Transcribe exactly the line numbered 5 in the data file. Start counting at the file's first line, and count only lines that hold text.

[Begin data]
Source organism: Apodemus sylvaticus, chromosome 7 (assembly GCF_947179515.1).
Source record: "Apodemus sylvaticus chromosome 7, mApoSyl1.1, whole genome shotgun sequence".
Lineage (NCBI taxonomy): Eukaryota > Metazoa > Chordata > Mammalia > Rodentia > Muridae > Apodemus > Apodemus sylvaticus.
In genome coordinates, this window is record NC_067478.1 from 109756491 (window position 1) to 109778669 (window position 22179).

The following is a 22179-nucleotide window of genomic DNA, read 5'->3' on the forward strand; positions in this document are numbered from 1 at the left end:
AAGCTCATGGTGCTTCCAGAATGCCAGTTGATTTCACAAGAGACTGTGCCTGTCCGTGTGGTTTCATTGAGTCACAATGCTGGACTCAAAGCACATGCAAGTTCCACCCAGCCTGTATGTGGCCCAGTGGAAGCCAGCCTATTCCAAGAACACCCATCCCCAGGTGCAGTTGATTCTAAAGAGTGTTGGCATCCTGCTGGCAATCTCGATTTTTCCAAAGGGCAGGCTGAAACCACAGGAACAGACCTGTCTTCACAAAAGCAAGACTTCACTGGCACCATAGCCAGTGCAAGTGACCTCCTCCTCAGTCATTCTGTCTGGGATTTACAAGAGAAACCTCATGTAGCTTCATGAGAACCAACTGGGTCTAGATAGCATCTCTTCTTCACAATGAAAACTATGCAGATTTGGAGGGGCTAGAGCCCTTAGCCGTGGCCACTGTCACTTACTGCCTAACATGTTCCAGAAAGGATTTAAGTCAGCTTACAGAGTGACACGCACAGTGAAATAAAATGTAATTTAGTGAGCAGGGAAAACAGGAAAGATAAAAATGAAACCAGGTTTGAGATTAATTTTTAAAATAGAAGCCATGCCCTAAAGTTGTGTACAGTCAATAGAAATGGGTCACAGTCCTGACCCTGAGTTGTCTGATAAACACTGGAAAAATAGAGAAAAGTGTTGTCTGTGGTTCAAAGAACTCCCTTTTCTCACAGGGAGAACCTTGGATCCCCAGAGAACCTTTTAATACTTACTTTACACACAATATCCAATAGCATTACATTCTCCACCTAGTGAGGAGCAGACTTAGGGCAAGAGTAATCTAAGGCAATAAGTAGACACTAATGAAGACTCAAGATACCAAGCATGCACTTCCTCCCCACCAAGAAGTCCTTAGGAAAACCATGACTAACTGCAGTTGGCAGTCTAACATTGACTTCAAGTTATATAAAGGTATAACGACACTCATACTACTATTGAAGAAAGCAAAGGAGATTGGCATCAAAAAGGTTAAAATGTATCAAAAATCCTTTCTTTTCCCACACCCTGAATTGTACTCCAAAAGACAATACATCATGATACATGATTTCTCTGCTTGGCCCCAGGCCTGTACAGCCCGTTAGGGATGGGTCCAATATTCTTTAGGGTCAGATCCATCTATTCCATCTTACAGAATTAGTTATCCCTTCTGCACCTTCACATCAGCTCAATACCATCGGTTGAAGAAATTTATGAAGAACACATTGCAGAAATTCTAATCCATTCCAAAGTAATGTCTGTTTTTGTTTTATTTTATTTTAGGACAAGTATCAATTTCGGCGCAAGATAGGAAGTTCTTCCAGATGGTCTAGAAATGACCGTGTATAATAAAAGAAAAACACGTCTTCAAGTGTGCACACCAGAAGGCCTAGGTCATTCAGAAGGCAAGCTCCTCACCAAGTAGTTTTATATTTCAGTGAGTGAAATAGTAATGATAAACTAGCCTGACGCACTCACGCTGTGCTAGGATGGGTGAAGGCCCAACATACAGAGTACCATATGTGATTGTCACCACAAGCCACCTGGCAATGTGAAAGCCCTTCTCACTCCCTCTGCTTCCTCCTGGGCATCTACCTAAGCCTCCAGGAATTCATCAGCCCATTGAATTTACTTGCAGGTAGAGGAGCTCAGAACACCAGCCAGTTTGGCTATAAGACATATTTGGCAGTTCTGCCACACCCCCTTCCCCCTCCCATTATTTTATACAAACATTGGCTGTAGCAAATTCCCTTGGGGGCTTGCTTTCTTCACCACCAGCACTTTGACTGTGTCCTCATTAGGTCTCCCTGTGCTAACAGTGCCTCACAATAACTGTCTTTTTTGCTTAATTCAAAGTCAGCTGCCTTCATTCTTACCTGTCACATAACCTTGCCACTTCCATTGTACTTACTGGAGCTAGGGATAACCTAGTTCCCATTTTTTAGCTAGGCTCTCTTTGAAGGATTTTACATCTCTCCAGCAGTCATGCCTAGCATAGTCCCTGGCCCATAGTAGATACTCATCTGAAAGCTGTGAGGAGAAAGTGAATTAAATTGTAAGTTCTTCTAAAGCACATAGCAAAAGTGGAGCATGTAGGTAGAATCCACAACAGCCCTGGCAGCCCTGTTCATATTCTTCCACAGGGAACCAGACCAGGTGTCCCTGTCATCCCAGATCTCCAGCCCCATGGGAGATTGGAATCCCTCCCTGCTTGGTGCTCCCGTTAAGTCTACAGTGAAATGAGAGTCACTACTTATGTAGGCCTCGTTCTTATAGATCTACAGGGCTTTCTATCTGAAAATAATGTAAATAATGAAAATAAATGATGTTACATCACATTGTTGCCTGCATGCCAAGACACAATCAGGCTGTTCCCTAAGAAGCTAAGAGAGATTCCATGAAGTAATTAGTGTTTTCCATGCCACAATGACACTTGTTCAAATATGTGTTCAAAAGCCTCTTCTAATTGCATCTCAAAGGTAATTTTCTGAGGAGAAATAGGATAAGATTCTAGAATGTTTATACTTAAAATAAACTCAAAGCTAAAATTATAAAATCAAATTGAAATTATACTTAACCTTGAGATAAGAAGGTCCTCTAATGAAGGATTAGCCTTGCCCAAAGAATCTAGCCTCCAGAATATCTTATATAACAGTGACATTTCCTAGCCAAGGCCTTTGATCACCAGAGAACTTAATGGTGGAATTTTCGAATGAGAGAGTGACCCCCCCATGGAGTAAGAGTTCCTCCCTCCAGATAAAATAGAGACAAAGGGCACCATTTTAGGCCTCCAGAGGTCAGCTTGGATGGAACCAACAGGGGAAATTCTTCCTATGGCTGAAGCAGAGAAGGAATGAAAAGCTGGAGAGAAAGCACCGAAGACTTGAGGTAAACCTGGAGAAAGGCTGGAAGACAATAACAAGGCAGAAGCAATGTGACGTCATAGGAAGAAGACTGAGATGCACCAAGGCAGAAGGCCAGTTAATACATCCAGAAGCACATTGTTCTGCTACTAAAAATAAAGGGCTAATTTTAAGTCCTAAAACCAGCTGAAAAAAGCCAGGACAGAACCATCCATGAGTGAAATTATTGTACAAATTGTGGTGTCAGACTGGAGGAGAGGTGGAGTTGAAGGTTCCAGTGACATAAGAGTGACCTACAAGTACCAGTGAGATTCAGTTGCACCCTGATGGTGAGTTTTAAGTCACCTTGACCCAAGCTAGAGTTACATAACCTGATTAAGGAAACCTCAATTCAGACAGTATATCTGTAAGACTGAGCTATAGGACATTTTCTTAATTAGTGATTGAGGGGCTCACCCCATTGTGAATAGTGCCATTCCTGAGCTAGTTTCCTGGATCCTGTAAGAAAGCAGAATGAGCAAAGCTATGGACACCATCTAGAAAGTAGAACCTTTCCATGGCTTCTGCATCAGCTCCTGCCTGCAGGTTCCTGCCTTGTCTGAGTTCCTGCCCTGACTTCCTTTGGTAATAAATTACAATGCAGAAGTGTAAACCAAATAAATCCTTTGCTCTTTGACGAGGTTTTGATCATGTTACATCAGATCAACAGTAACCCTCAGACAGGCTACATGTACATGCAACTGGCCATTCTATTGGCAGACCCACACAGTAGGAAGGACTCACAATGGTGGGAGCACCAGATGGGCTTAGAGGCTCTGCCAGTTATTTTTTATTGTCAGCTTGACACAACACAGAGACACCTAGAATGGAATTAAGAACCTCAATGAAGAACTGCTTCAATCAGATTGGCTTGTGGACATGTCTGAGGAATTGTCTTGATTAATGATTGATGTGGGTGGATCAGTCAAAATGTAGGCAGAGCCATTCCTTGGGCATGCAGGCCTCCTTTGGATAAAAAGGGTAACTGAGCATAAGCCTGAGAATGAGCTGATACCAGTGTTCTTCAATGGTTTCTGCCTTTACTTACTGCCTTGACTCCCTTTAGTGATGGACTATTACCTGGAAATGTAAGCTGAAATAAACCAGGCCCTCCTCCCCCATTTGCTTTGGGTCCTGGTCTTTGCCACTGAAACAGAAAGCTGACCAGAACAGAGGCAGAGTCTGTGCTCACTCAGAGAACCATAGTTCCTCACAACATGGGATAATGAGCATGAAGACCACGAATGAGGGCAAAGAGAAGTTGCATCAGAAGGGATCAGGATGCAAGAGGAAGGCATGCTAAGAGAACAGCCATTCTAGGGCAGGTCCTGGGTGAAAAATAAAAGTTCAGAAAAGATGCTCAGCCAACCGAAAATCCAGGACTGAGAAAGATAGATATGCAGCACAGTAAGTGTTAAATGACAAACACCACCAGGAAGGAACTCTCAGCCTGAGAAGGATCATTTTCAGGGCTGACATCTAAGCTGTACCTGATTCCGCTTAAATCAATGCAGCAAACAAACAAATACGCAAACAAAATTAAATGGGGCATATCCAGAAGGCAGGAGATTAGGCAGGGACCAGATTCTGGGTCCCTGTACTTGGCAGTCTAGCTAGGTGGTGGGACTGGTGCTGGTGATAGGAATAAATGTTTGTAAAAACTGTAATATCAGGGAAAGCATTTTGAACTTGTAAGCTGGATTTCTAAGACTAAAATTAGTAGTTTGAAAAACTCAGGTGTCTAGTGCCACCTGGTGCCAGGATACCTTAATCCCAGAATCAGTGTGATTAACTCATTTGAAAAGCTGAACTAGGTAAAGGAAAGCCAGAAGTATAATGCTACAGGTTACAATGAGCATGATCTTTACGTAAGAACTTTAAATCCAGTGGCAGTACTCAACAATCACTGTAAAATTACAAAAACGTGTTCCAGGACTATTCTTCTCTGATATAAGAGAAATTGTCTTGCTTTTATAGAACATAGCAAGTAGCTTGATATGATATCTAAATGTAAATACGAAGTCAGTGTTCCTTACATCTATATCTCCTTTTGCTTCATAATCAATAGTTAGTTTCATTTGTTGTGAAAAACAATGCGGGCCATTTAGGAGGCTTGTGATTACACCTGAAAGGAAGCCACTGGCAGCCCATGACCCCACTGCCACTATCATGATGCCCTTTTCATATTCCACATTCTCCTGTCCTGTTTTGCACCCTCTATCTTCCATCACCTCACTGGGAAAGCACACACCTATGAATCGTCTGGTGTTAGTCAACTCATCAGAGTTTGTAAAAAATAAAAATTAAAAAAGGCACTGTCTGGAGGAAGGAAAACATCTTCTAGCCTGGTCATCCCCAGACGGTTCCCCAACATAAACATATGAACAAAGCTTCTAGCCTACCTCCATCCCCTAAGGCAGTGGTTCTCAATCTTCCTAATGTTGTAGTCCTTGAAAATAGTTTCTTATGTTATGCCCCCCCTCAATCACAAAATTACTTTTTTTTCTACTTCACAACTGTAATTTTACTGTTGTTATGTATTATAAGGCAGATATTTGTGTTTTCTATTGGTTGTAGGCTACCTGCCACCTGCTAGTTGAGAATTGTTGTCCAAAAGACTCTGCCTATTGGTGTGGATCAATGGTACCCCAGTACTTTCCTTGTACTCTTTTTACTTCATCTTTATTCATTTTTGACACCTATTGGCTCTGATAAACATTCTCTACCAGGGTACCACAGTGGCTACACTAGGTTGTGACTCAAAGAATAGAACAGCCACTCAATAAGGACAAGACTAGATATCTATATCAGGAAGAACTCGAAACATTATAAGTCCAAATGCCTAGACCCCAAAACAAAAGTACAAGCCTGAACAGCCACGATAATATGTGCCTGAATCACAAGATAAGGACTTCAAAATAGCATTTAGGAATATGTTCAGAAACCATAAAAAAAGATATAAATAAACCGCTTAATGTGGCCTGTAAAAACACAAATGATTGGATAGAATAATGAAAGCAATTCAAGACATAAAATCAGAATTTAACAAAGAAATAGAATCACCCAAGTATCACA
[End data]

The following is a 22179-nucleotide window of genomic DNA, read 5'->3' on the forward strand; positions in this document are numbered from 1 at the left end: